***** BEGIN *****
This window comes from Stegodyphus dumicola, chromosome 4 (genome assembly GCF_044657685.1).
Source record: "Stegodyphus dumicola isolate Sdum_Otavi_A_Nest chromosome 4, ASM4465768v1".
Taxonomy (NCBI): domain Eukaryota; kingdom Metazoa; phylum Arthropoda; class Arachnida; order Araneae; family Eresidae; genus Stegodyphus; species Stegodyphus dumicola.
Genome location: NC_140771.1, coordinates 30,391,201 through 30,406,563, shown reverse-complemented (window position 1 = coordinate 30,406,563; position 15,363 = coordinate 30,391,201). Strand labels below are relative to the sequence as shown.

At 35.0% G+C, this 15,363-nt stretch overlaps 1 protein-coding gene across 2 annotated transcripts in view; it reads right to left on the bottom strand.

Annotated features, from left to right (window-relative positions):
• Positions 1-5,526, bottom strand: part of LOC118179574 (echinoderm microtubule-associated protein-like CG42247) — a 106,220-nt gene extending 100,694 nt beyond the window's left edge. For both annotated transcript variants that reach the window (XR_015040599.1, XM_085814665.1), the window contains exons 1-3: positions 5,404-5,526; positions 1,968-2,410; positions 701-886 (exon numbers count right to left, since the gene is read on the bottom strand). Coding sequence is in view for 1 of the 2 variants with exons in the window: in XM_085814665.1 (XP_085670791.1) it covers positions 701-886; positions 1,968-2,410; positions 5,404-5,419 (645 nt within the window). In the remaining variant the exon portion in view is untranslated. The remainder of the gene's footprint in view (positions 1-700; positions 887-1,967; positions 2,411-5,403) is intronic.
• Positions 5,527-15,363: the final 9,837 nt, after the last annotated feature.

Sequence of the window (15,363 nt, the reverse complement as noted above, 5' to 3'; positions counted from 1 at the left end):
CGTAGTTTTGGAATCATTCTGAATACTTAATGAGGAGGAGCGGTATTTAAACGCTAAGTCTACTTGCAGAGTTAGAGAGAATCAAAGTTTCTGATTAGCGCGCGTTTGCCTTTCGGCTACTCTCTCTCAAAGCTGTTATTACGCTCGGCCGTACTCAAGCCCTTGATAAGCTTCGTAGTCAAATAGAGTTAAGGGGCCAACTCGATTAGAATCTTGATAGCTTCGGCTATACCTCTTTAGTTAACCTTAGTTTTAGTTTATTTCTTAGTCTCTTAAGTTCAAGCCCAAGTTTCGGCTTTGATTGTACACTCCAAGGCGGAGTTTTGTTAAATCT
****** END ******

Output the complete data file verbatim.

This window comes from Stegodyphus dumicola, chromosome 4 (genome assembly GCF_044657685.1).
Source record: "Stegodyphus dumicola isolate Sdum_Otavi_A_Nest chromosome 4, ASM4465768v1".
Taxonomy (NCBI): domain Eukaryota; kingdom Metazoa; phylum Arthropoda; class Arachnida; order Araneae; family Eresidae; genus Stegodyphus; species Stegodyphus dumicola.
Genome location: NC_140771.1, coordinates 30,391,201 through 30,406,563, shown reverse-complemented (window position 1 = coordinate 30,406,563; position 15,363 = coordinate 30,391,201). Strand labels below are relative to the sequence as shown.

At 35.0% G+C, this 15,363-nt stretch overlaps 1 protein-coding gene across 2 annotated transcripts in view; it reads right to left on the bottom strand.

Annotated features, from left to right (window-relative positions):
• Positions 1-5,526, bottom strand: part of LOC118179574 (echinoderm microtubule-associated protein-like CG42247) — a 106,220-nt gene extending 100,694 nt beyond the window's left edge. For both annotated transcript variants that reach the window (XR_015040599.1, XM_085814665.1), the window contains exons 1-3: positions 5,404-5,526; positions 1,968-2,410; positions 701-886 (exon numbers count right to left, since the gene is read on the bottom strand). Coding sequence is in view for 1 of the 2 variants with exons in the window: in XM_085814665.1 (XP_085670791.1) it covers positions 701-886; positions 1,968-2,410; positions 5,404-5,419 (645 nt within the window). In the remaining variant the exon portion in view is untranslated. The remainder of the gene's footprint in view (positions 1-700; positions 887-1,967; positions 2,411-5,403) is intronic.
• Positions 5,527-15,363: the final 9,837 nt, after the last annotated feature.

Sequence of the window (15,363 nt, the reverse complement as noted above, 5' to 3'; positions counted from 1 at the left end):
CGTAGTTTTGGAATCATTCTGAATACTTAATGAGGAGGAGCGGTATTTAAACGCTAAGTCTACTTGCAGAGTTAGAGAGAATCAAAGTTTCTGATTAGCGCGCGTTTGCCTTTCGGCTACTCTCTCTCAAAGCTGTTATTACGCTCGGCCGTACTCAAGCCCTTGATAAGCTTCGTAGTCAAATAGAGTTAAGGGGCCAACTCGATTAGAATCTTGATAGCTTCGGCTATACCTCTTTAGTTAACCTTAGTTTTAGTTTATTTCTTAGTCTCTTAAGTTCAAGCCCAAGTTTCGGCTTTGATTGTACACTCCAAGGCGGAGTTTTGTTAAATCT